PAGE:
Jagdish Bhagwati
Jagdish N. Bhagwati Professor Jagdish pa Columbia University talar vid invigningen av Nordiskt globaliseringsforum i Riksgransen 2008-04-02.jpg
Born (1934-07-26) July 26, 1934 (age 88)
CitizenshipUnited States[1][2][3]
Spouse(s)Padma Desai
InstitutionColumbia University
Indian Statistical Institute
Delhi School of Economics
MIT
Sydenham College
FieldInternational economics, globalization, free trade
School or
tradition
Neoclassical economics
Alma materUniversity of Mumbai (B.A.)
St John's College, Cambridge (B.A.)
MIT (Ph.D.)
Doctoral
advisor
Charles P. Kindleberger[4]
Doctoral
students
Gene Grossman[5]
Caroline Freund
InfluencesRobert Solow
AwardsPadma Vibhushan

Jagdish Natwarlal Bhagwati (born July 26, 1934) is an Indian-born naturalized American economist and one of the most influential trade theorists of his generation.[1][2][3] He is a University Professor of economics and law at Columbia University and a Senior Fellow in International Economics at the Council on Foreign Relations. He has made significant contributions to international trade theory and economic development. He is widely regarded as the intellectual father of the Indian economic reforms of 1991. He is the only professor in American academia to have a chair named after him while he was still teaching at the university. He is one of only 10 scholars who hold the title of University Professor at Columbia University.[6] Bhagwati is the recipient of several prestigious awards, including the Order of the Rising Sun, Padma Vibhushan, Frank Seidman Distinguished Award in Political Economy and the Freedom Prize of Switzerland.[7]

In 2014, the Financial Times called him “one of the most outstanding economists of his generation never to have won the Nobel Prize”. This view is shared by his peers including Nobel Prize winning economist Paul Krugman :- "The crucial point for me is that people didn’t understand at all clearly how distortions in a trading economy relate to policy before Jagdish spelled it out. Once he did, it became so clear that it was hard to believe that someone had to point it out. In my view, that makes his work Nobel-worthy."[8]

Early years and personal life

Bhagwati was born in 1934, into a Gujarati family in the Bombay Presidency during the British Raj. He is the son of Indian judge Natwarlal H. Bhagwati and the brother of P. N. Bhagwati, former Chief Justice of India and also of S.N. Bhagwati, an eminent neurosurgeon who served as the president of the Neurological Society of India.

Bhagwati attended St. Xavier’s High School and received a BCom from Sydenham College, Mumbai He then traveled to England to study at St. John's College, Cambridge, receiving a second BA at Cambridge (in economics) in 1956. Between 1957 and 1959 he studied at Nuffield College, Oxford. He received a Ph.D. in economics from the Massachusetts Institute of Technology in 1967 for a thesis titled "Essays in International Economics," supervised by Charles P. Kindleberger. He has also received honorary degrees from the University of Sussex and Erasmus University, as well as others.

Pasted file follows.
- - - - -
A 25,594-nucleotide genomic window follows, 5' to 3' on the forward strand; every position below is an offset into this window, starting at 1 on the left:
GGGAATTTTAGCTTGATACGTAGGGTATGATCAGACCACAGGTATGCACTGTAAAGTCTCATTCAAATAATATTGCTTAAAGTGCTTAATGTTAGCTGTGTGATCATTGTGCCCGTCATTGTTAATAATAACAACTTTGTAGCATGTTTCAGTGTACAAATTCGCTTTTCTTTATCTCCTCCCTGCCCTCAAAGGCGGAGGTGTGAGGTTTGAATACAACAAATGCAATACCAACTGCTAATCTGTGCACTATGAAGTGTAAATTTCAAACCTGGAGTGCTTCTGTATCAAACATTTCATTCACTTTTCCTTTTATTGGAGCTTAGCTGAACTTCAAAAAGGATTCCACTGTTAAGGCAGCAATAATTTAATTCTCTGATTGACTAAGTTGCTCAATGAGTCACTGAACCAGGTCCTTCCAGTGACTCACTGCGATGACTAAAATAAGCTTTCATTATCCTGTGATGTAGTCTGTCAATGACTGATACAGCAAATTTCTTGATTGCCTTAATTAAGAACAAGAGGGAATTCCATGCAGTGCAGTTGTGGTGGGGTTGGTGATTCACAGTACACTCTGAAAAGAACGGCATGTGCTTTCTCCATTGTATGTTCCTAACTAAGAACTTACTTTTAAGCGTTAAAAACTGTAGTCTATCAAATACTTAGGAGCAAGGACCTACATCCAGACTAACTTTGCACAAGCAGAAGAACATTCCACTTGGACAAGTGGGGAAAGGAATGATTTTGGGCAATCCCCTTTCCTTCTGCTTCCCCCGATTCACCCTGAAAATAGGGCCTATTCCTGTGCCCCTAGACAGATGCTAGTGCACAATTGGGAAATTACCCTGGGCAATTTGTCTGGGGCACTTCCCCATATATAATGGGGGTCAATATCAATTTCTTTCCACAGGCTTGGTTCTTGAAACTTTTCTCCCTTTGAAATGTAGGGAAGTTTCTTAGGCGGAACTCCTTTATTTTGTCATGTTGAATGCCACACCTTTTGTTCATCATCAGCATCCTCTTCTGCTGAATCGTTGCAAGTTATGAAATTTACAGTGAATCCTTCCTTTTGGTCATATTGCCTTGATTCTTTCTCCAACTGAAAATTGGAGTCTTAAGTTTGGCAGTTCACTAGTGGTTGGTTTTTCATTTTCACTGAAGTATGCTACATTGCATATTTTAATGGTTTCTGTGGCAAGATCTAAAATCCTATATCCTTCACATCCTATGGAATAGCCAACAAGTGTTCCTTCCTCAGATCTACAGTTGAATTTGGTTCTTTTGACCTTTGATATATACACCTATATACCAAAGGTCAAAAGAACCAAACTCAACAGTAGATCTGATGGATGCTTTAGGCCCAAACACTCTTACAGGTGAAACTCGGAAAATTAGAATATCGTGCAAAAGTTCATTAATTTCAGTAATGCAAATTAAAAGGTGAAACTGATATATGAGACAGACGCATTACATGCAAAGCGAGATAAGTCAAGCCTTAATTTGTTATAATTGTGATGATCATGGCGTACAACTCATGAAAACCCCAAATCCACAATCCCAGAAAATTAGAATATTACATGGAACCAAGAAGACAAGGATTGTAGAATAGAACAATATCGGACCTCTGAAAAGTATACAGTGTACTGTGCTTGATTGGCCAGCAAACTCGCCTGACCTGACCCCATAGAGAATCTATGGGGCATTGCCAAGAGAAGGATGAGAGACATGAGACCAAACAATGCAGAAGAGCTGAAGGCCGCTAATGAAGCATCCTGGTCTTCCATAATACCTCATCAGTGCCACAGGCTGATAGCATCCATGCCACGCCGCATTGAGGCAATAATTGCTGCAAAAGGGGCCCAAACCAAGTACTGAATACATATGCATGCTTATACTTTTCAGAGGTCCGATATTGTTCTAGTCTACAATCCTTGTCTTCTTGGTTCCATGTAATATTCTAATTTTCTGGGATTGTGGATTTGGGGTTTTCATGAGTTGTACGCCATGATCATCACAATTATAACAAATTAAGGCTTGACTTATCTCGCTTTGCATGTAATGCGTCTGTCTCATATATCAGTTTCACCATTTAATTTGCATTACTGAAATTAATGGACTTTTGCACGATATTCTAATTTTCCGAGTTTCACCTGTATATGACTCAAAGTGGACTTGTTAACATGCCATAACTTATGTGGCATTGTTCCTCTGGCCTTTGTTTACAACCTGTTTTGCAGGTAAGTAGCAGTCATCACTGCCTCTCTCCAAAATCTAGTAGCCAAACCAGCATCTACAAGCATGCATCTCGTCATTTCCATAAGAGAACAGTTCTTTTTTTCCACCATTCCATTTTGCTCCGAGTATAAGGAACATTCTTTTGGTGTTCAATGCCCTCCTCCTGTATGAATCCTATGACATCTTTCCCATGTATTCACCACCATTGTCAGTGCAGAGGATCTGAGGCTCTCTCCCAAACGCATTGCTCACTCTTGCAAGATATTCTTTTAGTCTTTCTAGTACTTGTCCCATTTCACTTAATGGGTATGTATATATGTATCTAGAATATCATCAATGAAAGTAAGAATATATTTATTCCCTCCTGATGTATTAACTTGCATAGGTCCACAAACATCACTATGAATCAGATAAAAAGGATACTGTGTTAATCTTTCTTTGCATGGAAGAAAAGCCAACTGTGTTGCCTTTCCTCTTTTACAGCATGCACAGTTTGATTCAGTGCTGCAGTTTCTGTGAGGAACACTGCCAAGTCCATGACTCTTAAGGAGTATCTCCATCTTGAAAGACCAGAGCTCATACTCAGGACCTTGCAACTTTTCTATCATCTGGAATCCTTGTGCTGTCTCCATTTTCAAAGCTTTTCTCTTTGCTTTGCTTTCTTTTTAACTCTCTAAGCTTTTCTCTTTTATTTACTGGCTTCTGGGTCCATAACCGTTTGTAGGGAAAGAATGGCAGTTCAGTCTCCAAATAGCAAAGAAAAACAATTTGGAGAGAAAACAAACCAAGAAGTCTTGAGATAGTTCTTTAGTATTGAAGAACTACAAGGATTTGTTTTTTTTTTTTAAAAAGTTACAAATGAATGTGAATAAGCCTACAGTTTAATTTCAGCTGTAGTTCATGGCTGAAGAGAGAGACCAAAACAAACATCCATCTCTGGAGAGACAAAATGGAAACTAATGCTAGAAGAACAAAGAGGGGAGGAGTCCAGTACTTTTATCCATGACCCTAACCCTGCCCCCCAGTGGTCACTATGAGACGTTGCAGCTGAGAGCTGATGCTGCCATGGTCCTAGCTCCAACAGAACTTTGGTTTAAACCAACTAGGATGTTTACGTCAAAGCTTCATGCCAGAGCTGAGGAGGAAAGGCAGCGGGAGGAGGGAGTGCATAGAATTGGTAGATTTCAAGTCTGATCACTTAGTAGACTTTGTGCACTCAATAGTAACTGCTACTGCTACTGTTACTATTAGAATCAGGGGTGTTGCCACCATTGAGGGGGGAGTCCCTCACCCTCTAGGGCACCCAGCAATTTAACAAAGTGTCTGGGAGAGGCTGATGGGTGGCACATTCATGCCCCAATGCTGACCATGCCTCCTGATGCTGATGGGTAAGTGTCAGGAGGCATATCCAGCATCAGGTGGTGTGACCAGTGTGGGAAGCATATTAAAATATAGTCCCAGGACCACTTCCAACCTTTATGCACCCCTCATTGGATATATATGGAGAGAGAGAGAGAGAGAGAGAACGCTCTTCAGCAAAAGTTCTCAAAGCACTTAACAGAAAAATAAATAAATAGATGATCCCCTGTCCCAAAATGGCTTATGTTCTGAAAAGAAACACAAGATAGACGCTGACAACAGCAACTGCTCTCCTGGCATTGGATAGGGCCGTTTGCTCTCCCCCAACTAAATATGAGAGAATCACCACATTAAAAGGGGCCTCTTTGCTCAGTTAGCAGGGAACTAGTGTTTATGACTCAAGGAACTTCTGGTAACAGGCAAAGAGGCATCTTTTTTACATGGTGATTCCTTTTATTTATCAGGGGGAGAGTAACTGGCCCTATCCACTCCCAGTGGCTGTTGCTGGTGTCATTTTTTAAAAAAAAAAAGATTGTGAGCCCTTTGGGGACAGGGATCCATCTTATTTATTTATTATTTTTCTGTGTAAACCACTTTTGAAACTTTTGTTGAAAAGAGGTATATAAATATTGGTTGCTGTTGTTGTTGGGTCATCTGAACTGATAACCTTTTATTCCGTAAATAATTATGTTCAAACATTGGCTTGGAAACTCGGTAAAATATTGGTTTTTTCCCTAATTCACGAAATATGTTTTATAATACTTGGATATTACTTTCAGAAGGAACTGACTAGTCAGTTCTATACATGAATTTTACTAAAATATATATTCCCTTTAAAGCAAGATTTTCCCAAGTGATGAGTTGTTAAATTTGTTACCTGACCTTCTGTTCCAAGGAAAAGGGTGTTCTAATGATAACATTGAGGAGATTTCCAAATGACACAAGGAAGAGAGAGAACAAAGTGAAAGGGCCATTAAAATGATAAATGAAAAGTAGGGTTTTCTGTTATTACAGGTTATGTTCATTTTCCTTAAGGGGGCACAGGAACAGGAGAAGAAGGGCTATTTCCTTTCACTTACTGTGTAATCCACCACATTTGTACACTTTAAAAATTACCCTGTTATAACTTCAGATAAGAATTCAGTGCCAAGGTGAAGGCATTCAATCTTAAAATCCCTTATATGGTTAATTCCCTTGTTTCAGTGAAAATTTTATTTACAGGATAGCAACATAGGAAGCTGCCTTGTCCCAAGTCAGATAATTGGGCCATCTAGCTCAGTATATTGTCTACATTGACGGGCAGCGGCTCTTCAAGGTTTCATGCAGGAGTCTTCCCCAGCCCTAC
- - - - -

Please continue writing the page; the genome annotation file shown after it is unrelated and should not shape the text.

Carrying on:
Bhagwati is married to Padma Desai, also a Columbia economist and Russia-specialist; they have one daughter. Bhagwati and Desai's joint 1970 OECD study India: Planning for Industrialization was a notable contribution at the time.[9]

Career

The External Affairs Minister, Shri K. Natwar Singh presenting Pravasi Bhartiya Samman to the Internationally Renowned Economist and Professor of Columbia University, USA, Prof. Jagdish Bhagwati in New Delhi on February 24, 2005.jpg
Professor Jagdish Bhagwati, of Columbia University (8957848771).jpg

After completing his PhD, Bhagwati returned to India in 1961, first to teach briefly at the Indian Statistical Institute, Kolkata, and then as professor of international trade at Delhi School of Economics at the University of Delhi, from 1962 to 1968. He then returned to American academia and from 1968 until 1980, Bhagwati was the Ford International Professor of Economics at the Massachusetts Institute of Technology.[10]

From 1980 he taught economics at Columbia University, where he was Arthur Lehman Professor of Economics and Professor of Political Science and later University Professor, Economics and Law. He is one of the only 10 scholars who hold the title of University Professor at Columbia University.

Bhagwati is a Senior Fellow of the Council on Foreign Relations in New York and is a Member of the National Academy of Sciences and the American Philosophical Society. He currently serves on the Academic Advisory Board of Human Rights Watch (Asia) and on the board of scholars of the Centre for Civil Society.

He has held several important positions internationally, including special adviser to the United Nations on globalization, economic policy adviser to Arthur Dunkel-the director-general of General Agreement on Tariffs and Trade and external adviser to the World Trade Organization. He has also worked as a member of group appointed by the director-general of the WTO on the future of the WTO.

He was also a member of the advisory committee to UN Secretary General Kofi Annan on the New Partnership for Africa’s Development, an economic program accelerating economic co-operation and integration among African countries.

In May, 2004, Bhagwati was one of the experts who took part in the Copenhagen Consensus project.

In 2006, Bhagwati was a part of the Eminent Persons Group along with Brazilian President Fernando Henrique Cardoso on the future of United Nations Conference on Trade and Development (UNCTAD). In early 2010, Bhagwati joined the advisory board of the Institute for Migrant Rights in Indonesia.[11]